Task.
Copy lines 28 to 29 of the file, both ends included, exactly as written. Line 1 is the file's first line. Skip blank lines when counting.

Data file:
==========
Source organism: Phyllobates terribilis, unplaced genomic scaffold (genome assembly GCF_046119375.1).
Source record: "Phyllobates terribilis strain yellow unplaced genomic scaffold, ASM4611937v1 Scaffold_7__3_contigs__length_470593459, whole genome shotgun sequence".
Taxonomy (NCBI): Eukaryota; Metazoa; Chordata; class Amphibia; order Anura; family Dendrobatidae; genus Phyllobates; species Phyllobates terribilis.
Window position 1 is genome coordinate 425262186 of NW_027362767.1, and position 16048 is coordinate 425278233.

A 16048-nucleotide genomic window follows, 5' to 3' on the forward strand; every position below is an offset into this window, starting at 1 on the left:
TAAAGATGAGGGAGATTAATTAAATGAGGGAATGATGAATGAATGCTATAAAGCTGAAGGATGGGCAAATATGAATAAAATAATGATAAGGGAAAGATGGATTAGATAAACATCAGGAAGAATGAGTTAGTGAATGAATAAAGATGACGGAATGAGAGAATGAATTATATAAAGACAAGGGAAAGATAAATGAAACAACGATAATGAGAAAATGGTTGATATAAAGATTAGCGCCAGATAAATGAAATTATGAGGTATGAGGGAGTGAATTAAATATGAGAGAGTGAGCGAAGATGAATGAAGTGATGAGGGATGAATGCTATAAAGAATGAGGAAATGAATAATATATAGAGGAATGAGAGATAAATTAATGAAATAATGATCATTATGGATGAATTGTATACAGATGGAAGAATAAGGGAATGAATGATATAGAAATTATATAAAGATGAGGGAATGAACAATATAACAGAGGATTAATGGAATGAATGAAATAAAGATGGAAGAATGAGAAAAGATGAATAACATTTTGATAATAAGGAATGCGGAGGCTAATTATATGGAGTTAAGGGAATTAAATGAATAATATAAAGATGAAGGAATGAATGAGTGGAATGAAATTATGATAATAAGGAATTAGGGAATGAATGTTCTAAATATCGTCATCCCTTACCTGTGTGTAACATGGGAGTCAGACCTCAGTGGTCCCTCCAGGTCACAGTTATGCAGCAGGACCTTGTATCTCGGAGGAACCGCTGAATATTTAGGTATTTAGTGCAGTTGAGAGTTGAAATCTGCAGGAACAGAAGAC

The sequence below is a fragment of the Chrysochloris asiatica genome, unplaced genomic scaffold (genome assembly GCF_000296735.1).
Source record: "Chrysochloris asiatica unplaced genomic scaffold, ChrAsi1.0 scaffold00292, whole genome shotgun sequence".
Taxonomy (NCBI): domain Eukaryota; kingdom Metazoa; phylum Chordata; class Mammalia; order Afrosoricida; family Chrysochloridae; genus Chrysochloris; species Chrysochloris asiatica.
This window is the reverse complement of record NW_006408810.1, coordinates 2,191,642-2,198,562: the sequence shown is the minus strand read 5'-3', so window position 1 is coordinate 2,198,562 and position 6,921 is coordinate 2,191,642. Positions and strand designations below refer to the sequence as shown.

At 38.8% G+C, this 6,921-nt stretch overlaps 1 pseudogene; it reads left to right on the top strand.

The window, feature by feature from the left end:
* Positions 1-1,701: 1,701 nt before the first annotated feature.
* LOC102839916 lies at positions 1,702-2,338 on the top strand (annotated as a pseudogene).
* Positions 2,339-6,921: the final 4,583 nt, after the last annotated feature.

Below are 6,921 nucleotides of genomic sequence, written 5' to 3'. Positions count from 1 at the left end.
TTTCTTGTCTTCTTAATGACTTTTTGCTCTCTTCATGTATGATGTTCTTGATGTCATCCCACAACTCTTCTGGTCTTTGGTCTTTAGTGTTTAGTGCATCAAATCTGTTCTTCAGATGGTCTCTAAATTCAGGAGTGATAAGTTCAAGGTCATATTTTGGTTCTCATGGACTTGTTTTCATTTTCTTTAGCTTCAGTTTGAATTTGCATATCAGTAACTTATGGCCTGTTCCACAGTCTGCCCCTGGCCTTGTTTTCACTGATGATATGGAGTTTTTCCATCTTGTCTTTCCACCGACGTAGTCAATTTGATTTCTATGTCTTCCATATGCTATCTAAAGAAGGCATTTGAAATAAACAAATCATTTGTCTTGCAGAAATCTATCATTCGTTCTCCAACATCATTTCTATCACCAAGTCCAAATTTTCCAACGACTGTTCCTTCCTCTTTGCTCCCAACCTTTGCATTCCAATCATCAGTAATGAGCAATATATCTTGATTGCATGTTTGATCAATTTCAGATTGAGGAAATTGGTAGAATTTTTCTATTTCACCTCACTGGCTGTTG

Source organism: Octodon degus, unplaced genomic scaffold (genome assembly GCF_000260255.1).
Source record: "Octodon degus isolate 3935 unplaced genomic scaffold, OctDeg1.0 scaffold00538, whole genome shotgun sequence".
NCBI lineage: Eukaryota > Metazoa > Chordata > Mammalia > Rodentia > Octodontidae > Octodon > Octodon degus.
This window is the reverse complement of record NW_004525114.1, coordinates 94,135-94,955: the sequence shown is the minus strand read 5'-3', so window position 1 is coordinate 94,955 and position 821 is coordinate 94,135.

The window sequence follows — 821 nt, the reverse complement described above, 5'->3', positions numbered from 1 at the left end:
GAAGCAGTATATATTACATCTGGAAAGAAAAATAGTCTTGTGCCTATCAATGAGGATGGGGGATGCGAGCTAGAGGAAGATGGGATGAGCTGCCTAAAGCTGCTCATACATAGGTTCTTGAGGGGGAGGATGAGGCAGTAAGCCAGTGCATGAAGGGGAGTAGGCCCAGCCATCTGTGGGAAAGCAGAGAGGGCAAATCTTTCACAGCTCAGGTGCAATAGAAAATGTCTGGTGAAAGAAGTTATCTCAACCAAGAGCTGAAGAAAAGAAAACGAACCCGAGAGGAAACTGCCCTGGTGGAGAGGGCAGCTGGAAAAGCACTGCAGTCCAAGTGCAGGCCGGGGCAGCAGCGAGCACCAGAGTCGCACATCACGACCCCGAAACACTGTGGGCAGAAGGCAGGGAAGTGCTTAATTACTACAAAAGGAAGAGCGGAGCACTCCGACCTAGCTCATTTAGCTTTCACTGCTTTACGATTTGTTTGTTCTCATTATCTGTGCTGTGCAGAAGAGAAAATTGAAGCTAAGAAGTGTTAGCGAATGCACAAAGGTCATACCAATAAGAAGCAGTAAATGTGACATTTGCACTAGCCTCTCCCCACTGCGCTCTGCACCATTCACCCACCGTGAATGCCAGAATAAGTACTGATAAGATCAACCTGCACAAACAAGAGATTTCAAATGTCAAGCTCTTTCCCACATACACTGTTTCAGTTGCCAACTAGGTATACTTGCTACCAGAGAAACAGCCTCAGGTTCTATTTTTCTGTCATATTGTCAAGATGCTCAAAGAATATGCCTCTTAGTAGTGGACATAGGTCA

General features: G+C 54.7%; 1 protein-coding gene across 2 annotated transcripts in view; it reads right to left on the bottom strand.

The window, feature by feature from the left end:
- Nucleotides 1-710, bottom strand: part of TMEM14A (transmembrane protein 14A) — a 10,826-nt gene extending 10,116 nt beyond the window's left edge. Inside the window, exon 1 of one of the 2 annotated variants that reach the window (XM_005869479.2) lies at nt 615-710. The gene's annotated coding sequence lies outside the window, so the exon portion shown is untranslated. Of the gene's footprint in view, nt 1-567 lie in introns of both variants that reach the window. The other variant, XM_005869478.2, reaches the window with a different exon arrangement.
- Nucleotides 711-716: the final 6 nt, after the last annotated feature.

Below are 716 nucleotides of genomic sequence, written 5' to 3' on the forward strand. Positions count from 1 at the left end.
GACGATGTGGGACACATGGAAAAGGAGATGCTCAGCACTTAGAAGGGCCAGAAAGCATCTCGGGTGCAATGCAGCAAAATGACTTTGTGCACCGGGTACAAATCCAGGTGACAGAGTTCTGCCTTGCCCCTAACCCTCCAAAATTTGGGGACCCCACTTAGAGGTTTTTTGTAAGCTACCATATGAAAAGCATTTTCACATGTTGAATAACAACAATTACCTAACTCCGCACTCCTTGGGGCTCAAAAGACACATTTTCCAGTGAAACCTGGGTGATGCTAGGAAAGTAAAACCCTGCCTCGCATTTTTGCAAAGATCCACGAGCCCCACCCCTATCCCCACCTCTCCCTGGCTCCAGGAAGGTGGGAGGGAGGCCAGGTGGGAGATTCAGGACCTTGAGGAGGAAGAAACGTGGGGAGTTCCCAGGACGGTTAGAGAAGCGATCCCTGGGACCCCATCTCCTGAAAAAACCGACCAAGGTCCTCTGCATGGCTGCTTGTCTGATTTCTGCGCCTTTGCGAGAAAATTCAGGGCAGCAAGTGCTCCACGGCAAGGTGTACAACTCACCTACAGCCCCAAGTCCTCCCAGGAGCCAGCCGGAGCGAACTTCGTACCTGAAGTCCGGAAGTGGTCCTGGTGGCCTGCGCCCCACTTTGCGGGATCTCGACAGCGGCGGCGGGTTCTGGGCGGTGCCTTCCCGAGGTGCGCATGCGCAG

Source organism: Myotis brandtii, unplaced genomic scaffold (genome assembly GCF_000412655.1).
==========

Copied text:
Below are 716 nucleotides of genomic sequence, written 5' to 3' on the forward strand. Positions count from 1 at the left end.
GACGATGTGGGACACATGGAAAAGGAGATGCTCAGCACTTAGAAGGGCCAGAAAGCATCTCGGGTGCAATGCAGCAAAATGACTTTGTGCACCGGGTACAAATCCAGGTGACAGAGTTCTGCCTTGCCCCTAACCCTCCAAAATTTGGGGACCCCACTTAGAGGTTTTTTGTAAGCTACCATATGAAAAGCATTTTCACATGTTGAATAACAACAATTACCTAACTCCGCACTCCTTGGGGCTCAAAAGACACATTTTCCAGTGAAACCTGGGTGATGCTAGGAAAGTAAAACCCTGCCTCGCATTTTTGCAAAGATCCACGAGCCCCACCCCTATCCCCACCTCTCCCTGGCTCCAGGAAGGTGGGAGGGAGGCCAGGTGGGAGATTCAGGACCTTGAGGAGGAAGAAACGTGGGGAGTTCCCAGGACGGTTAGAGAAGCGATCCCTGGGACCCCATCTCCTGAAAAAACCGACCAAGGTCCTCTGCATGGCTGCTTGTCTGATTTCTGCGCCTTTGCGAGAAAATTCAGGGCAGCAAGTGCTCCACGGCAAGGTGTACAACTCACCTACAGCCCCAAGTCCTCCCAGGAGCCAGCCGGAGCGAACTTCGTACCTGAAGTCCGGAAGTGGTCCTGGTGGCCTGCGCCCCACTTTGCGGGATCTCGACAGCGGCGGCGGGTTCTGGGCGGTGCCTTCCCGAGGTGCGCATGCGCAG